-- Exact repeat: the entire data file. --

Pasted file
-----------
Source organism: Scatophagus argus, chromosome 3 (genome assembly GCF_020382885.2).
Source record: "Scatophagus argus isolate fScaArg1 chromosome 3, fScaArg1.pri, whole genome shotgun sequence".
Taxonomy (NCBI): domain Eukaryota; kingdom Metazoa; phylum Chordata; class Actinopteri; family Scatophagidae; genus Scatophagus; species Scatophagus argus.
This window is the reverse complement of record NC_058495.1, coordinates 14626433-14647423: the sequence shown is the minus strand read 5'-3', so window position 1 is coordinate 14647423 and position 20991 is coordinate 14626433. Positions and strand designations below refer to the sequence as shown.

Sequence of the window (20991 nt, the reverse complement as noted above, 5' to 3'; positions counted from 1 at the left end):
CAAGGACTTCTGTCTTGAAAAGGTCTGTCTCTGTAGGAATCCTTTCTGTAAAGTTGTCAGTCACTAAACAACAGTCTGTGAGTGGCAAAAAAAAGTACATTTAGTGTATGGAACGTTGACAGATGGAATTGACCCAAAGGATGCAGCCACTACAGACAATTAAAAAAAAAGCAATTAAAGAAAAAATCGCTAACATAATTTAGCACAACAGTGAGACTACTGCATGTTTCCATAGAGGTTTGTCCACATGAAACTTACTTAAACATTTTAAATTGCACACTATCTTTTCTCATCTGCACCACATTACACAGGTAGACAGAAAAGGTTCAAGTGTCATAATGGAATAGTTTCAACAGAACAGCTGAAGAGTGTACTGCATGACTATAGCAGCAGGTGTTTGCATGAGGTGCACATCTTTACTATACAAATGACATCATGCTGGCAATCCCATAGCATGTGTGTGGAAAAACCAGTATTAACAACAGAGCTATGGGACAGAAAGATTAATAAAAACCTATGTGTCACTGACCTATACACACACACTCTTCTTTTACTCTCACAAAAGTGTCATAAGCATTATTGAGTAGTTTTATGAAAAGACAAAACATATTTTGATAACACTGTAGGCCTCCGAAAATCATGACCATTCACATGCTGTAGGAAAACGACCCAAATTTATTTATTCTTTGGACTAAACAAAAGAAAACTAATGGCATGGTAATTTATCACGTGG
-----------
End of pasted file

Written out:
Source organism: Scatophagus argus, chromosome 3 (genome assembly GCF_020382885.2).
Source record: "Scatophagus argus isolate fScaArg1 chromosome 3, fScaArg1.pri, whole genome shotgun sequence".
Taxonomy (NCBI): domain Eukaryota; kingdom Metazoa; phylum Chordata; class Actinopteri; family Scatophagidae; genus Scatophagus; species Scatophagus argus.
This window is the reverse complement of record NC_058495.1, coordinates 14626433-14647423: the sequence shown is the minus strand read 5'-3', so window position 1 is coordinate 14647423 and position 20991 is coordinate 14626433. Positions and strand designations below refer to the sequence as shown.

Sequence of the window (20991 nt, the reverse complement as noted above, 5' to 3'; positions counted from 1 at the left end):
CAAGGACTTCTGTCTTGAAAAGGTCTGTCTCTGTAGGAATCCTTTCTGTAAAGTTGTCAGTCACTAAACAACAGTCTGTGAGTGGCAAAAAAAAGTACATTTAGTGTATGGAACGTTGACAGATGGAATTGACCCAAAGGATGCAGCCACTACAGACAATTAAAAAAAAAGCAATTAAAGAAAAAATCGCTAACATAATTTAGCACAACAGTGAGACTACTGCATGTTTCCATAGAGGTTTGTCCACATGAAACTTACTTAAACATTTTAAATTGCACACTATCTTTTCTCATCTGCACCACATTACACAGGTAGACAGAAAAGGTTCAAGTGTCATAATGGAATAGTTTCAACAGAACAGCTGAAGAGTGTACTGCATGACTATAGCAGCAGGTGTTTGCATGAGGTGCACATCTTTACTATACAAATGACATCATGCTGGCAATCCCATAGCATGTGTGTGGAAAAACCAGTATTAACAACAGAGCTATGGGACAGAAAGATTAATAAAAACCTATGTGTCACTGACCTATACACACACACTCTTCTTTTACTCTCACAAAAGTGTCATAAGCATTATTGAGTAGTTTTATGAAAAGACAAAACATATTTTGATAACACTGTAGGCCTCCGAAAATCATGACCATTCACATGCTGTAGGAAAACGACCCAAATTTATTTATTCTTTGGACTAAACAAAAGAAAACTAATGGCATGGTAATTTATCACGTGG